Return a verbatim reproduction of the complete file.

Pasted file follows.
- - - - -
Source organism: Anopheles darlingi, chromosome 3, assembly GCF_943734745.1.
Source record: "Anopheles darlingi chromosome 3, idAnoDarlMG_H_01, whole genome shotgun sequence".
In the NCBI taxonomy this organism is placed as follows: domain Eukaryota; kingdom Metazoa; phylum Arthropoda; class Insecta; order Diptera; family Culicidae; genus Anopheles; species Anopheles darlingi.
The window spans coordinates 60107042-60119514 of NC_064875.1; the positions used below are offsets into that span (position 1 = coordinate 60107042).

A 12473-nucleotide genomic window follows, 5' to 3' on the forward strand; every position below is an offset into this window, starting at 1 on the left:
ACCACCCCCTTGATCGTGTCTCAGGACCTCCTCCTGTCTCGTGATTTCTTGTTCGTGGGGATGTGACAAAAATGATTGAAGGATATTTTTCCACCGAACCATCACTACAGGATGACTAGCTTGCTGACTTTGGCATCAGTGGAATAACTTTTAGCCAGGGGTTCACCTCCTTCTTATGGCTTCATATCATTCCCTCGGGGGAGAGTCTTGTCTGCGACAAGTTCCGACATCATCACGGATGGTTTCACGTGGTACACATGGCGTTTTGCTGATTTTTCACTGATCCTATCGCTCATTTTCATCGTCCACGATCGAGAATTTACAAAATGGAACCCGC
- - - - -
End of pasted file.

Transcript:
Source organism: Anopheles darlingi, chromosome 3, assembly GCF_943734745.1.
Source record: "Anopheles darlingi chromosome 3, idAnoDarlMG_H_01, whole genome shotgun sequence".
In the NCBI taxonomy this organism is placed as follows: domain Eukaryota; kingdom Metazoa; phylum Arthropoda; class Insecta; order Diptera; family Culicidae; genus Anopheles; species Anopheles darlingi.
The window spans coordinates 60107042-60119514 of NC_064875.1; the positions used below are offsets into that span (position 1 = coordinate 60107042).

A 12473-nucleotide genomic window follows, 5' to 3' on the forward strand; every position below is an offset into this window, starting at 1 on the left:
ACCACCCCCTTGATCGTGTCTCAGGACCTCCTCCTGTCTCGTGATTTCTTGTTCGTGGGGATGTGACAAAAATGATTGAAGGATATTTTTCCACCGAACCATCACTACAGGATGACTAGCTTGCTGACTTTGGCATCAGTGGAATAACTTTTAGCCAGGGGTTCACCTCCTTCTTATGGCTTCATATCATTCCCTCGGGGGAGAGTCTTGTCTGCGACAAGTTCCGACATCATCACGGATGGTTTCACGTGGTACACATGGCGTTTTGCTGATTTTTCACTGATCCTATCGCTCATTTTCATCGTCCACGATCGAGAATTTACAAAATGGAACCCGC